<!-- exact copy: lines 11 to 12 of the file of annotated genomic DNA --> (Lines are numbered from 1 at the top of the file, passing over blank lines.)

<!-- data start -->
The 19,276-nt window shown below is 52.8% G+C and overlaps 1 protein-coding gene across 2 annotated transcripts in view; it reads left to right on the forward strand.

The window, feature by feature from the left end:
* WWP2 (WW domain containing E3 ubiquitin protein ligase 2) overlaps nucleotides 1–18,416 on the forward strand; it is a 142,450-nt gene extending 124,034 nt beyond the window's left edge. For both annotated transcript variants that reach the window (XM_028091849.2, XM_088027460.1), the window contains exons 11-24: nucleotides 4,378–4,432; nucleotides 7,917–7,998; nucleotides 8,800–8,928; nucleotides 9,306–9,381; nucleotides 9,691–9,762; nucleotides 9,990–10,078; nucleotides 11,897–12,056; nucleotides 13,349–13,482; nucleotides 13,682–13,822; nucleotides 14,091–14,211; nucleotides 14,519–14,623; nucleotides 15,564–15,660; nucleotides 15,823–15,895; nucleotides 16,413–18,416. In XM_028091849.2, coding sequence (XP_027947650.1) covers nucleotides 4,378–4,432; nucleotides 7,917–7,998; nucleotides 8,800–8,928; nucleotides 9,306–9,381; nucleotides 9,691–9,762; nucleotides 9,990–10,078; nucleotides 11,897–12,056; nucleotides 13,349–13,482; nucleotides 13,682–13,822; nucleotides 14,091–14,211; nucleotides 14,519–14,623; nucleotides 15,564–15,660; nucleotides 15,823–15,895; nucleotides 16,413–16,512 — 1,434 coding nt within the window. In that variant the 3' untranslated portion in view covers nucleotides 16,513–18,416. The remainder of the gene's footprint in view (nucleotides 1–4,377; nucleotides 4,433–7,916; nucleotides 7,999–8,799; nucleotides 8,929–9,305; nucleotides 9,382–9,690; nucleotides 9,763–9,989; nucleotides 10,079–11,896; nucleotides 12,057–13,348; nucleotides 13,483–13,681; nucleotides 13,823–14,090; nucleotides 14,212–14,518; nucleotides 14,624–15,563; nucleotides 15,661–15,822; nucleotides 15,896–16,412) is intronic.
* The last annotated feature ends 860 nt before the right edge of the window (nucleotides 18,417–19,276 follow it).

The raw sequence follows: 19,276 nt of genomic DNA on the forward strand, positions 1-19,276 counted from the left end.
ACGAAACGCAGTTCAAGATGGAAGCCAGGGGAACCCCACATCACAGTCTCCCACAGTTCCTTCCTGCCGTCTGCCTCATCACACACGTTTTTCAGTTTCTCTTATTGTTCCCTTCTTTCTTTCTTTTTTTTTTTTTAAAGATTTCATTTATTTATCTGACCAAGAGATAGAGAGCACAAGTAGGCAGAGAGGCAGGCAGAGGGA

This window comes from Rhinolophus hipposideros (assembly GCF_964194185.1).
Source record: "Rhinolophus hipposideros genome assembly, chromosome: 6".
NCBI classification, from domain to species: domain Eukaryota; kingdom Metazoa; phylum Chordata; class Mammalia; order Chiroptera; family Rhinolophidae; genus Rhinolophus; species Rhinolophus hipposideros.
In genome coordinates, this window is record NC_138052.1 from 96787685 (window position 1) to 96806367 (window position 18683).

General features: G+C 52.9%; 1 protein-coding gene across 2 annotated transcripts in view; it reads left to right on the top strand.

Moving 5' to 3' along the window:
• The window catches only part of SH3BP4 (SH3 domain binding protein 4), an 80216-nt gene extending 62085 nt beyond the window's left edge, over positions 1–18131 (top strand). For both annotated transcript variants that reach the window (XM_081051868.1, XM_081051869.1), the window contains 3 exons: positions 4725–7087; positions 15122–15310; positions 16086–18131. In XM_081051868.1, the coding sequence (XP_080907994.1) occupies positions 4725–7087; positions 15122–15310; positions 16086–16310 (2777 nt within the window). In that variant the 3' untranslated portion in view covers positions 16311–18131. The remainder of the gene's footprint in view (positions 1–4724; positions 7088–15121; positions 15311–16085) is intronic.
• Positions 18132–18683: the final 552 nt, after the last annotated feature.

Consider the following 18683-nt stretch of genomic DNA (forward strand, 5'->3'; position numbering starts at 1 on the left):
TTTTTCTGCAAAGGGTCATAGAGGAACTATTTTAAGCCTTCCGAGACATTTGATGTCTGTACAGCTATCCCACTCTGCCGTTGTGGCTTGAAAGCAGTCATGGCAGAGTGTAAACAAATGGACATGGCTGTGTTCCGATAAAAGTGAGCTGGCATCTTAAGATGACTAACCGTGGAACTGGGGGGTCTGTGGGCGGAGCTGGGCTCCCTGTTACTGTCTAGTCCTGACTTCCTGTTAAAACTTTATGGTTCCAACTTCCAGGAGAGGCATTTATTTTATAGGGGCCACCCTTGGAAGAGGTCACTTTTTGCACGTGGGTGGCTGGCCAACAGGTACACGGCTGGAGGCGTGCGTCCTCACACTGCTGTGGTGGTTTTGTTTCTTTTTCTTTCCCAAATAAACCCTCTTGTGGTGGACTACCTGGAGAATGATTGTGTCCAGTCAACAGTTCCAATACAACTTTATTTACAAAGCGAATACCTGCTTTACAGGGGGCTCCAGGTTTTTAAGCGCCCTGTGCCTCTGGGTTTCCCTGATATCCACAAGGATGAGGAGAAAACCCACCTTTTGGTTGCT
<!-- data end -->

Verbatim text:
General features: G+C 52.9%; 1 protein-coding gene across 2 annotated transcripts in view; it reads left to right on the top strand.

Moving 5' to 3' along the window: